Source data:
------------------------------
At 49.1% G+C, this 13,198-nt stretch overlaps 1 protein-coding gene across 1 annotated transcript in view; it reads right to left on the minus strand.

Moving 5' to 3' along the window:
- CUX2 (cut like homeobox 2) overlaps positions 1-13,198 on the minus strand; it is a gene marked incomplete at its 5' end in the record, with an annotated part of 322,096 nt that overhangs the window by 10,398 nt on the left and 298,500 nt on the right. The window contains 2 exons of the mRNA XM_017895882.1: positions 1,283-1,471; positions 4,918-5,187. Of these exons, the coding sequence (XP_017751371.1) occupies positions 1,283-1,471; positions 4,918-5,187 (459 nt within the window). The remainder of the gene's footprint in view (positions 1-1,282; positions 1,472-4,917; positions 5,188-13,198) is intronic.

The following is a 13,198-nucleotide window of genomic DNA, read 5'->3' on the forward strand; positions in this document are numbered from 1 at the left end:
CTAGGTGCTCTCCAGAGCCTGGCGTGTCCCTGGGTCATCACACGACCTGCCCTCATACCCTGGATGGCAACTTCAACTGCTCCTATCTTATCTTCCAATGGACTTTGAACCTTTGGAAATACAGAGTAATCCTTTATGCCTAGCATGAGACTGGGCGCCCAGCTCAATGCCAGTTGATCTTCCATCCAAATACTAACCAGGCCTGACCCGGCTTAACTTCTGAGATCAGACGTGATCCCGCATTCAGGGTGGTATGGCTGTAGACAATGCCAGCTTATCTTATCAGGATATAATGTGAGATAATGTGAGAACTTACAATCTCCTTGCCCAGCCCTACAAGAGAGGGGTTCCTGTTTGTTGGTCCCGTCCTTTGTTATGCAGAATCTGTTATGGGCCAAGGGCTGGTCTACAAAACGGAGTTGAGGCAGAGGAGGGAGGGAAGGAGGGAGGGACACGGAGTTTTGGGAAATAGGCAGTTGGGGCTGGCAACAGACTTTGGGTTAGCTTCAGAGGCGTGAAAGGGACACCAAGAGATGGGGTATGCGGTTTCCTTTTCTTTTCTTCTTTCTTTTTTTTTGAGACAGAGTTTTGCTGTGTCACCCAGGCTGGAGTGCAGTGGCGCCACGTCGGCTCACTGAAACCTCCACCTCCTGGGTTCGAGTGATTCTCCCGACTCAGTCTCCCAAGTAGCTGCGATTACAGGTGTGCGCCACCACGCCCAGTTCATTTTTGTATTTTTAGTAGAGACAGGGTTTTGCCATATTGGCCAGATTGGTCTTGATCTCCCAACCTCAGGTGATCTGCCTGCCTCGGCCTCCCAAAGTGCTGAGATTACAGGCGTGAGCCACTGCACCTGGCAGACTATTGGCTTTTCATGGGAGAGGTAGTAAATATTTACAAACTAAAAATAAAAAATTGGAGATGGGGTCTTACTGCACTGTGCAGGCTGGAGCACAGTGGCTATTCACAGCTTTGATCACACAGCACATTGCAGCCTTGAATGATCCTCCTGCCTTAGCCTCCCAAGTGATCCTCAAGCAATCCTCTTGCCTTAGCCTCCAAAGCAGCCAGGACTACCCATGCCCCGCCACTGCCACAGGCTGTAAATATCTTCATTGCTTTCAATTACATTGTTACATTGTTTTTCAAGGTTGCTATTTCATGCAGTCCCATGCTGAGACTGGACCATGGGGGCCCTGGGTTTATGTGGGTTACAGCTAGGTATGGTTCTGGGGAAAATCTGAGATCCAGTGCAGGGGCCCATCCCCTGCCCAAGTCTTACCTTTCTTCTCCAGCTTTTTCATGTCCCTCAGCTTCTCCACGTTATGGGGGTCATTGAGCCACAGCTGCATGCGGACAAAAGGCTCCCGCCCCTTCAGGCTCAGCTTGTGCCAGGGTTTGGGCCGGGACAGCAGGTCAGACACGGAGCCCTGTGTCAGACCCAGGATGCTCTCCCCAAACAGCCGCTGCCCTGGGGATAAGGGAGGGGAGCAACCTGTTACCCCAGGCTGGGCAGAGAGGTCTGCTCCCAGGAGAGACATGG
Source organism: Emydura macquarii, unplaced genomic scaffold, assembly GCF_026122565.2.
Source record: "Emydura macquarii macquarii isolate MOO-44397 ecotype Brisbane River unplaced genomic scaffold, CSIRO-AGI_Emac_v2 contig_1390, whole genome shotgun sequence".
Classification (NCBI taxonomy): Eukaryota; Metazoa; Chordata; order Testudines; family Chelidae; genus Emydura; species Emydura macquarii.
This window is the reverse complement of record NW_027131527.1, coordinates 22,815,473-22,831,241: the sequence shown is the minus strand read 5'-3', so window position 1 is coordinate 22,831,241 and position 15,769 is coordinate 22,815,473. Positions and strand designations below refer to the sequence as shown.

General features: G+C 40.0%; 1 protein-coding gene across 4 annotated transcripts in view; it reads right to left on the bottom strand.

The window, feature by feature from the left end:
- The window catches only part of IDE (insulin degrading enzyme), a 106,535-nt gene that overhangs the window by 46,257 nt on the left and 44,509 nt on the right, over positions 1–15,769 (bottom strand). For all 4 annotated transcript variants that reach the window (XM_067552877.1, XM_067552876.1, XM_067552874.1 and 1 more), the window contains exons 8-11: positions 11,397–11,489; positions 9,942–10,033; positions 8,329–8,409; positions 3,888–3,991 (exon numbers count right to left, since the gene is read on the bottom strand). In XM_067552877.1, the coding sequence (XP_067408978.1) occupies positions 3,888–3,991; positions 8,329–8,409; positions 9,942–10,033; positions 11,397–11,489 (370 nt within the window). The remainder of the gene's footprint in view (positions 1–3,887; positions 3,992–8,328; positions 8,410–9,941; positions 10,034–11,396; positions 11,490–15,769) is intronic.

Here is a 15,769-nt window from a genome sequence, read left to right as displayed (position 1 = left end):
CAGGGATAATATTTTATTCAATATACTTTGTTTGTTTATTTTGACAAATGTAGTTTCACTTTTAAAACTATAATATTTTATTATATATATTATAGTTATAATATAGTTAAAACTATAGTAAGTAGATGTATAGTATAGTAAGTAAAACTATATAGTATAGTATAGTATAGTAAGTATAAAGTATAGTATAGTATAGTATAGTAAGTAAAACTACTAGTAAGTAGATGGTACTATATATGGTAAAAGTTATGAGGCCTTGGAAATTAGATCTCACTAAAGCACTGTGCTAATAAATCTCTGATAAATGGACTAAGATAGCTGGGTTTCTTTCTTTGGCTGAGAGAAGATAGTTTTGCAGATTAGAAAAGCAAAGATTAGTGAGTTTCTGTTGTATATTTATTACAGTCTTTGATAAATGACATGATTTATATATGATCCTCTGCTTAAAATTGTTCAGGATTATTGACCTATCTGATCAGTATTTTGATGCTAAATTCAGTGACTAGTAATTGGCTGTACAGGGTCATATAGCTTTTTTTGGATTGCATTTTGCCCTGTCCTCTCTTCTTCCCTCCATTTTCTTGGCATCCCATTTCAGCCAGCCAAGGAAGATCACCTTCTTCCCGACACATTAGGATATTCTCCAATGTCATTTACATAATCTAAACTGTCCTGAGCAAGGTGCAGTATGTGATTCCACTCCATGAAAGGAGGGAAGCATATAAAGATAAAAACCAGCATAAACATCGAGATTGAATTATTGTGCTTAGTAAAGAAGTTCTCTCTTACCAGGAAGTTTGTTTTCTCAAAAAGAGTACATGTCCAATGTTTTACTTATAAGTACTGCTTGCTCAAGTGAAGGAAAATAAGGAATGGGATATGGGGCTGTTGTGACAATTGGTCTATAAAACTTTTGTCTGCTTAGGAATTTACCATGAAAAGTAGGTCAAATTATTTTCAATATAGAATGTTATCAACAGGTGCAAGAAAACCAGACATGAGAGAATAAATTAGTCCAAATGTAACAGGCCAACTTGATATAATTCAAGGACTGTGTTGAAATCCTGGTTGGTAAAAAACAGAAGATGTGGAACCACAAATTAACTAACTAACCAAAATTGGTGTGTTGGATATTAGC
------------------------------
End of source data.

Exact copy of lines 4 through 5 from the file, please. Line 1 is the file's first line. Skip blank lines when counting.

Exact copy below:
The following is a 13,198-nucleotide window of genomic DNA, read 5'->3' on the forward strand; positions in this document are numbered from 1 at the left end:
CTAGGTGCTCTCCAGAGCCTGGCGTGTCCCTGGGTCATCACACGACCTGCCCTCATACCCTGGATGGCAACTTCAACTGCTCCTATCTTATCTTCCAATGGACTTTGAACCTTTGGAAATACAGAGTAATCCTTTATGCCTAGCATGAGACTGGGCGCCCAGCTCAATGCCAGTTGATCTTCCATCCAAATACTAACCAGGCCTGACCCGGCTTAACTTCTGAGATCAGACGTGATCCCGCATTCAGGGTGGTATGGCTGTAGACAATGCCAGCTTATCTTATCAGGATATAATGTGAGATAATGTGAGAACTTACAATCTCCTTGCCCAGCCCTACAAGAGAGGGGTTCCTGTTTGTTGGTCCCGTCCTTTGTTATGCAGAATCTGTTATGGGCCAAGGGCTGGTCTACAAAACGGAGTTGAGGCAGAGGAGGGAGGGAAGGAGGGAGGGACACGGAGTTTTGGGAAATAGGCAGTTGGGGCTGGCAACAGACTTTGGGTTAGCTTCAGAGGCGTGAAAGGGACACCAAGAGATGGGGTATGCGGTTTCCTTTTCTTTTCTTCTTTCTTTTTTTTTGAGACAGAGTTTTGCTGTGTCACCCAGGCTGGAGTGCAGTGGCGCCACGTCGGCTCACTGAAACCTCCACCTCCTGGGTTCGAGTGATTCTCCCGACTCAGTCTCCCAAGTAGCTGCGATTACAGGTGTGCGCCACCACGCCCAGTTCATTTTTGTATTTTTAGTAGAGACAGGGTTTTGCCATATTGGCCAGATTGGTCTTGATCTCCCAACCTCAGGTGATCTGCCTGCCTCGGCCTCCCAAAGTGCTGAGATTACAGGCGTGAGCCACTGCACCTGGCAGACTATTGGCTTTTCATGGGAGAGGTAGTAAATATTTACAAACTAAAAATAAAAAATTGGAGATGGGGTCTTACTGCACTGTGCAGGCTGGAGCACAGTGGCTATTCACAGCTTTGATCACACAGCACATTGCAGCCTTGAATGATCCTCCTGCCTTAGCCTCCCAAGTGATCCTCAAGCAATCCTCTTGCCTTAGCCTCCAAAGCAGCCAGGACTACCCATGCCCCGCCACTGCCACAGGCTGTAAATATCTTCATTGCTTTCAATTACATTGTTACATTGTTTTTCAAGGTTGCTATTTCATGCAGTCCCATGCTGAGACTGGACCATGGGGGCCCTGGGTTTATGTGGGTTACAGCTAGGTATGGTTCTGGGGAAAATCTGAGATCCAGTGCAGGGGCCCATCCCCTGCCCAAGTCTTACCTTTCTTCTCCAGCTTTTTCATGTCCCTCAGCTTCTCCACGTTATGGGGGTCATTGAGCCACAGCTGCATGCGGACAAAAGGCTCCCGCCCCTTCAGGCTCAGCTTGTGCCAGGGTTTGGGCCGGGACAGCAGGTCAGACACGGAGCCCTGTGTCAGACCCAGGATGCTCTCCCCAAACAGCCGCTGCCCTGGGGATAAGGGAGGGGAGCAACCTGTTACCCCAGGCTGGGCAGAGAGGTCTGCTCCCAGGAGAGACATGG